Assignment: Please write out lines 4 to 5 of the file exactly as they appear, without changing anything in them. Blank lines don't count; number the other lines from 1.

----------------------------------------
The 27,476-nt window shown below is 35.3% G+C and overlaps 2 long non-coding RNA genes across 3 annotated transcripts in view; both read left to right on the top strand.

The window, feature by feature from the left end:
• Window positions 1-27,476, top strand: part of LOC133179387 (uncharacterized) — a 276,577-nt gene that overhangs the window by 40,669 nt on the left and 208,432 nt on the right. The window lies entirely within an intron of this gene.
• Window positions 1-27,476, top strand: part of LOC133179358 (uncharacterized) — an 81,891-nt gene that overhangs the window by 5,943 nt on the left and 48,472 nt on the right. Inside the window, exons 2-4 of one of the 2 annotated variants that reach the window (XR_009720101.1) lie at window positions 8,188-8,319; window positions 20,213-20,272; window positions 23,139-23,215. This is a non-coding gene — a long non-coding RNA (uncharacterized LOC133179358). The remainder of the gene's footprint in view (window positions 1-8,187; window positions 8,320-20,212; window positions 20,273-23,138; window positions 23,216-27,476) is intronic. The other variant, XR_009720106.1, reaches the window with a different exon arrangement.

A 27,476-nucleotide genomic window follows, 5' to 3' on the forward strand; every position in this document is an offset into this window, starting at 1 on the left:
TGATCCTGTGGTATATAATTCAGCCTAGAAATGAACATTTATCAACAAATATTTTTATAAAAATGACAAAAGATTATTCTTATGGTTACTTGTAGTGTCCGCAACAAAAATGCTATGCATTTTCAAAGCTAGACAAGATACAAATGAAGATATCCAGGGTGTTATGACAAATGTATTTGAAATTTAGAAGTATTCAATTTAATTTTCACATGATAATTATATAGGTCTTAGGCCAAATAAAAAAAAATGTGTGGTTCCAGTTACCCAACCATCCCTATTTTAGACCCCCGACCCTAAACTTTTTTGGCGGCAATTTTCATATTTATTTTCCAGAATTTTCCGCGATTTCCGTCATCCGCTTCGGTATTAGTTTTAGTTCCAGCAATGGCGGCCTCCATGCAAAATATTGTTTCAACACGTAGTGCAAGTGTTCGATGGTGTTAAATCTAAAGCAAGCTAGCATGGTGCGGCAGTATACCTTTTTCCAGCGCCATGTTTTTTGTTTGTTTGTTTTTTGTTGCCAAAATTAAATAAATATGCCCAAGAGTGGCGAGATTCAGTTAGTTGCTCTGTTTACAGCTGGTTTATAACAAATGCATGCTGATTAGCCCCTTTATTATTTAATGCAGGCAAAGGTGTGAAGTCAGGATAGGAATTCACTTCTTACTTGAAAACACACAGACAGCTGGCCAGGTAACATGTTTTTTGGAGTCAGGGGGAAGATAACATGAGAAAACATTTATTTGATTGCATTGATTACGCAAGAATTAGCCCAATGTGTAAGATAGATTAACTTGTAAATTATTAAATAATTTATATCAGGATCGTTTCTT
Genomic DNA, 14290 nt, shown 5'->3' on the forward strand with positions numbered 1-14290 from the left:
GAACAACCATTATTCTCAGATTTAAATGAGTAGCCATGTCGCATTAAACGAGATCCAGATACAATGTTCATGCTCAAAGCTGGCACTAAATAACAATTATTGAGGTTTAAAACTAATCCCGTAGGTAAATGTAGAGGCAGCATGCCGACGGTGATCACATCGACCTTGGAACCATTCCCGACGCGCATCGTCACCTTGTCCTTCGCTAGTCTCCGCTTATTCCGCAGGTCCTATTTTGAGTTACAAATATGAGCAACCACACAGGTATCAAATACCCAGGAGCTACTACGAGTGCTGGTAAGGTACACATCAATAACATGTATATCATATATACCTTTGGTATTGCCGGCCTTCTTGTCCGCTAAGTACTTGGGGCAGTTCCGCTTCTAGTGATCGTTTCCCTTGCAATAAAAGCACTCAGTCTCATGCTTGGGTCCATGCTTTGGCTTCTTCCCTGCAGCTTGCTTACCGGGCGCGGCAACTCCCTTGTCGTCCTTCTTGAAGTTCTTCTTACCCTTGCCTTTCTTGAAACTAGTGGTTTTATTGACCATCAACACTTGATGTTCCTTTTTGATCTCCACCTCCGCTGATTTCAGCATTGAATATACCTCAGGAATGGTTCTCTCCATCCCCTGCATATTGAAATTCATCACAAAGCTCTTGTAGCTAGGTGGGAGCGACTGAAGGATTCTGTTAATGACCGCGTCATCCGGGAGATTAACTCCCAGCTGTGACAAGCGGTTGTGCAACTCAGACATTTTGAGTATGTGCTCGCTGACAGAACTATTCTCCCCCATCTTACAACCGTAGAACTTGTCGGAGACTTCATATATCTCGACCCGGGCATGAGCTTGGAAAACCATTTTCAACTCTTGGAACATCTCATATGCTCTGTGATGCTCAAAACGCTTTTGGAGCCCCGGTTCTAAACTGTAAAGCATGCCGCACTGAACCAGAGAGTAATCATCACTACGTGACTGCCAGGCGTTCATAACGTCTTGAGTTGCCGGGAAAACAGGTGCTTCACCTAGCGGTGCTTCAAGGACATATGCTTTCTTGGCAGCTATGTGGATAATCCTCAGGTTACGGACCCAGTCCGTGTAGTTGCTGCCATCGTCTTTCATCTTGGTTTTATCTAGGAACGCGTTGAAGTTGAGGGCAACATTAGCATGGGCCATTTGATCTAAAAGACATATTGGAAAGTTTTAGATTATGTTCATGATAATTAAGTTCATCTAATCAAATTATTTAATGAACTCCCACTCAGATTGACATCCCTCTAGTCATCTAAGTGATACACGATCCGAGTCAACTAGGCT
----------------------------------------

• Window positions 1-27,476, top strand: part of LOC133179358 (uncharacterized) — an 81,891-nt gene that overhangs the window by 5,943 nt on the left and 48,472 nt on the right. Inside the window, exons 2-4 of one of the 2 annotated variants that reach the window (XR_009720101.1) lie at window positions 8,188-8,319; window positions 20,213-20,272; window positions 23,139-23,215. This is a non-coding gene — a long non-coding RNA (uncharacterized LOC133179358). The remainder of the gene's footprint in view (window positions 1-8,187; window positions 8,320-20,212; window positions 20,273-23,138; window positions 23,216-27,476) is intronic. The other variant, XR_009720106.1, reaches the window with a different exon arrangement.

A 27,476-nucleotide genomic window follows, 5' to 3' on the forward strand; every position in this document is an offset into this window, starting at 1 on the left: